In his first joint address to Congress, U.S. President Joe Biden called on lawmakers to provide bipartisan support for his $4 trillion economic plan he said would provide Americans relief from the COVID-19 pandemic and make the U.S. more competitive with China.
“Now, after just 100 days, I can report to the nation America is on the move again,” Biden declared.
Here are several key takeaways from Biden’s speech:
Women Make History
Biden was the first U.S. president to deliver a speech to Congress with two women sitting behind him on the dais: Vice President Kamala Harris and House Speaker Nancy Pelosi.
Jobs and Big Government
Unlike many of his recent predecessors, Biden embraced the role the federal government can play in improving lives. He said his $1.8 trillion spending package includes funding for preschool expansion, child-care subsidies and the establishment a national family and medical leave program.
Biden also touted his $2.3 trillion plan to rebuild roads and bridges, expand broadband access, particularly in rural areas, and other infrastructure projects such as revitalizing the country’s fragile power grid.
Biden argued that investing in the U.S. economy was needed to compete with China, a country with growing global influence and the world’s second largest economy that is also one of the world’s fastest growing.
The president appealed to Republican lawmakers who have voiced support for providing a path to U.S. citizenship for people who entered the country illegally as children, one of the issues he vowed to address during his presidential campaign.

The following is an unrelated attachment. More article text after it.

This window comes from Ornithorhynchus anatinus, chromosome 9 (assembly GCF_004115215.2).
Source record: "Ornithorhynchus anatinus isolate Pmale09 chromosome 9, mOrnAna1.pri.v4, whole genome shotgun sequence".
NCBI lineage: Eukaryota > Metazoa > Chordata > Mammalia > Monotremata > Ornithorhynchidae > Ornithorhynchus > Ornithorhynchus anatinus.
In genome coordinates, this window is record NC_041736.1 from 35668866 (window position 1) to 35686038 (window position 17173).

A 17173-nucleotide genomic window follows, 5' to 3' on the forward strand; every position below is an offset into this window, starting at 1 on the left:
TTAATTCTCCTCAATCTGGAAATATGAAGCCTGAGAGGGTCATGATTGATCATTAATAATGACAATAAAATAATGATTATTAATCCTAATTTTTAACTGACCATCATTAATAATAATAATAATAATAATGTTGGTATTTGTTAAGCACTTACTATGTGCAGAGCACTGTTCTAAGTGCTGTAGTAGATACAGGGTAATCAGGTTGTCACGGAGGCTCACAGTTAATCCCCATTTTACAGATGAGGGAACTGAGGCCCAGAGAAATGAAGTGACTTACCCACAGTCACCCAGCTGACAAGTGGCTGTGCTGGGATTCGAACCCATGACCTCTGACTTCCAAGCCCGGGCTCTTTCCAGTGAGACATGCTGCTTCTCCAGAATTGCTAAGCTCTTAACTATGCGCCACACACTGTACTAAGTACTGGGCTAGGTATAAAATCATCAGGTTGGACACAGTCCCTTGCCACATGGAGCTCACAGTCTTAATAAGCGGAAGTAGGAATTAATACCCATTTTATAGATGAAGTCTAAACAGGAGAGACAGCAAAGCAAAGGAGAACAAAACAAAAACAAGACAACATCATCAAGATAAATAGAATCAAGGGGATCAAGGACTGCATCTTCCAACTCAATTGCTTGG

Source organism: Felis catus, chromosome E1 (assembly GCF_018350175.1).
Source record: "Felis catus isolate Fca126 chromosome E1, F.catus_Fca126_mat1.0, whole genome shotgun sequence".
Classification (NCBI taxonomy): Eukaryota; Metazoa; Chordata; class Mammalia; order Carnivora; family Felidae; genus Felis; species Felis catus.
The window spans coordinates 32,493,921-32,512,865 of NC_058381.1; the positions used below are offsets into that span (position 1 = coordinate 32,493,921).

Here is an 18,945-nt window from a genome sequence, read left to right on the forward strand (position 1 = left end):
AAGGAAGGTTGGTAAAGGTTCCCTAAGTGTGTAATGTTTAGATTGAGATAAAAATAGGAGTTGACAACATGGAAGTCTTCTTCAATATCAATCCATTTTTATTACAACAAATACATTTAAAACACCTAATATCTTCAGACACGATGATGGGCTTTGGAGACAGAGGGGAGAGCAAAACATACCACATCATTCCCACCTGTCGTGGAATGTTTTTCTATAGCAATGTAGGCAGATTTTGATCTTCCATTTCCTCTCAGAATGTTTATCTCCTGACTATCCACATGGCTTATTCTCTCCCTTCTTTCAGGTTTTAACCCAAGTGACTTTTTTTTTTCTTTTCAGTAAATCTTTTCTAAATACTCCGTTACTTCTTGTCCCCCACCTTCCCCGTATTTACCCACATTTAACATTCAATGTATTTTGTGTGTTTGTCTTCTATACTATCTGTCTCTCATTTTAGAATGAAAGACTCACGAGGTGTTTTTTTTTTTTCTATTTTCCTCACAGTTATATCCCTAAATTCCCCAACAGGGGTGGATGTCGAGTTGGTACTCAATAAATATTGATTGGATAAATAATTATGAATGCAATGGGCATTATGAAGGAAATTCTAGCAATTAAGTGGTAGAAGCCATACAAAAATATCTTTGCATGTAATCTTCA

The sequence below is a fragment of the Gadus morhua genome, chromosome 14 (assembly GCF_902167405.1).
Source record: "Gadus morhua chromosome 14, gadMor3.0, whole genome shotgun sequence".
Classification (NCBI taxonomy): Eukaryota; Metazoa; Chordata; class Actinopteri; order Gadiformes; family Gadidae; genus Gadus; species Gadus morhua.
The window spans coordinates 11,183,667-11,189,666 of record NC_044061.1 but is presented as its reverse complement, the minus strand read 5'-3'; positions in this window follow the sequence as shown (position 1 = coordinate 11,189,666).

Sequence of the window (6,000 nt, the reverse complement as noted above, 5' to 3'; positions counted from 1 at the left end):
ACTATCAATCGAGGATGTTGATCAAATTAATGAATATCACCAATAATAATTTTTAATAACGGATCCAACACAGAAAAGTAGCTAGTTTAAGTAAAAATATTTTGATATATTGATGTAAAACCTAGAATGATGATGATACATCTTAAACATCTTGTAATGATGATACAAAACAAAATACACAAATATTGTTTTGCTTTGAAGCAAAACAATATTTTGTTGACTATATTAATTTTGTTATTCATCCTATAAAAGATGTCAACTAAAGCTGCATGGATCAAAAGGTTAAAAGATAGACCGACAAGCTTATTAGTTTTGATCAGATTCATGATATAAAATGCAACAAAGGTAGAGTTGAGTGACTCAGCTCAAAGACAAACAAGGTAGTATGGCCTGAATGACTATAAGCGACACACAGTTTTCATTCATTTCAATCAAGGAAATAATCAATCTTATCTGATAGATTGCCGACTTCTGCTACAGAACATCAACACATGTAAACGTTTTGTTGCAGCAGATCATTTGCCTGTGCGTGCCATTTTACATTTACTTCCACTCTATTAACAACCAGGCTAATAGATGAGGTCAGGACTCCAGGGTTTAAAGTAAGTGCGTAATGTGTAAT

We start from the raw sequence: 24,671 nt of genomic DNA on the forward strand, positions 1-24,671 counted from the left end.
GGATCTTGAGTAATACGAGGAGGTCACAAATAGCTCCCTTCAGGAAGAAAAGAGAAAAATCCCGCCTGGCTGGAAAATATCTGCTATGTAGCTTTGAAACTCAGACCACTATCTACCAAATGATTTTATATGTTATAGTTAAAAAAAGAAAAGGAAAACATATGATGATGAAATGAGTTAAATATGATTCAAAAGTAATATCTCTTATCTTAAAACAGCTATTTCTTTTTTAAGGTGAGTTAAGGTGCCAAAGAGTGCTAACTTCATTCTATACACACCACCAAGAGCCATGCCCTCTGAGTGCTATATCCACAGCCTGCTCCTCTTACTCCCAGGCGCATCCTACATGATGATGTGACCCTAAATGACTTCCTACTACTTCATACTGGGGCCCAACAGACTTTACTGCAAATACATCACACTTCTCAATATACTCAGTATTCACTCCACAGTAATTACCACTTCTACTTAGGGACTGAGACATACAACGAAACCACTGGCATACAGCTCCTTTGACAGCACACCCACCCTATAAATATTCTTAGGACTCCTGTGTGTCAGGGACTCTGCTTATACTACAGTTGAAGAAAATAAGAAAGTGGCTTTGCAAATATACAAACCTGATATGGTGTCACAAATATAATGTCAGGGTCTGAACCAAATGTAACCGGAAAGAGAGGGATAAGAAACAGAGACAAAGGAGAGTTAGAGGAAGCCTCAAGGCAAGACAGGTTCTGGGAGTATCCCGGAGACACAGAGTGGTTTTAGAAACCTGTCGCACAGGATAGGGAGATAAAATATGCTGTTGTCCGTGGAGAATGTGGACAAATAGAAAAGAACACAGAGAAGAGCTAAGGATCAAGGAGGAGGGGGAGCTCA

“The country supports it,” Biden said several times. “Congress should act.”
Jan. 6 Insurrection and Democracy
Biden recalled the January 6 riot at the U.S. Capitol to block certification of his election and challenged Americans to do more to show the world that democracy remains intact.
“They look at the images of the mob that assaulted this Capitol as proof that the sun is setting on American democracy. They are wrong. And we have to prove them wrong. We have to prove democracy still works," Biden declared.
Racial Justice-Police Bill
Biden urged lawmakers to address the disproportionate number of Black men and women killed by police, a plea that came a week after former Minneapolis policeman Derek Chauvin was convicted of killing George Floyd.
“We have all seen the knee of injustice on the neck of Black America. Now is our opportunity to make real progress,” Biden said.
The president called on Congress to approve police reform legislation officially known as the George Floyd Justice in Policing Act of 2020 by the first anniversary of Floyd’s May 25 death in police custody, the first time he put a deadline on the issue.